Customizing & Installing Linux Kernel on Debian Wheezy
Here is a quickie for customizing and install Linux kernel 3.5.x on Wheezy.
Add yourself (with account username) to sudoer group:
# adduser username sudo
You need to logout and login for this change to take effect. You also
need to be able to use
su to install the new kernel in
Install some packages and kernel source:
$ sudo aptitude update $ sudo aptitude install kernel-package pkg-config bzip2 g++ libncurses5-dev fakeroot bc $ sudo aptitude install libqt4-dev
libqt4-dev is only necessary if you wish to use
xconfig instead of
make menuconfig below.)
The kernel packaged for Wheezy is at version 3.2. Source code for a more up-to-date kernel version can be obtained from kernel.org and saved somewhere. You just need to expanding the compressed source somewhere (even under your home directory, which is the case in this post).
Either way, the customization procedure is similar; when you expand
the source tree (e.g., the
tar statement below), you just need to
specify the source tarball you wish to use. Here I just follow the
$ sudo aptitude install linux-source-3.2
Extract the source tree:
$ cd ~/src $ tar -jxf /usr/src/linux-source-3.2.tar.bz2 ... or use tar -Jxf for .tar.xz file ... $ ln -s linux-source-3.2 linux $ cd linux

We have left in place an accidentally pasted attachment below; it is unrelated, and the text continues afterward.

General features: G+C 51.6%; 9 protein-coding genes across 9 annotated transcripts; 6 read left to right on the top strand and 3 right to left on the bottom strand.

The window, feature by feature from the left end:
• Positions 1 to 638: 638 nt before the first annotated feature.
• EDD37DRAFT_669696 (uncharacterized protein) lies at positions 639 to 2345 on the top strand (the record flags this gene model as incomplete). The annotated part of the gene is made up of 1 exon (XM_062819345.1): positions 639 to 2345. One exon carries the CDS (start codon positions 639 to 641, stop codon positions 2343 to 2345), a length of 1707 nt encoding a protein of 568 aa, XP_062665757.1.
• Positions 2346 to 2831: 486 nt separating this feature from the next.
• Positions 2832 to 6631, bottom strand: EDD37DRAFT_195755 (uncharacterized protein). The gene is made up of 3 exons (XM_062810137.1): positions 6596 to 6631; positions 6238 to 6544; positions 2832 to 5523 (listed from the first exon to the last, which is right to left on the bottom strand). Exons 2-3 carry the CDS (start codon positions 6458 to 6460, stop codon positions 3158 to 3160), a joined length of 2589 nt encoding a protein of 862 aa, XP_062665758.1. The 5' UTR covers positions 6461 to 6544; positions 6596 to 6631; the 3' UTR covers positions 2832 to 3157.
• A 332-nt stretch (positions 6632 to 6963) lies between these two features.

EXTRAVERSION entry in Makefile, as in:
EXTRAVERSION = .20120929.1
for example to add
.20120929.1 to the kernel version number. This
is convenient for keeping the existing, working kernels around when
you need to recompile with different options.
menuconfig to customize the kernel
options. Before the
make-kpkg lines, setting concurrency (most
likely to the number of cores of my processor) is optinal but having a
higher number typically reduces the compilation time.
$ make mrproper $ make xconfig # or make menuconfig $ export CONCURRENCY_LEVEL=2 # for dual-core; this is optional $ fakeroot make-kpkg clean $ fakeroot make-kpkg --initrd kernel_image ... fakeroot might fail; when it does, try running make-kpkg commands as root ... $ sudo dpkg -i ../linux-image-3.2.20120929.*_amd64.deb
Upon reboot in the GRUB menu you will find the newly installed kernel:
$ sudo reboot
Purging Old Kernel Image from System
For example, if the kernel to be uninstalled is of version 2.6.26 and the extra version that I used was 20091112.1, do:
$ sudo dpkg -P linux-image-18.104.22.16891112.1
That’s it. However it is often a good idea to keep at least one kernel image that I know for sure to work so that when a custom kernel fails, I have something to fall back on. On the other hand, it is also a good idea to purge very old kernel images to save space in /boot.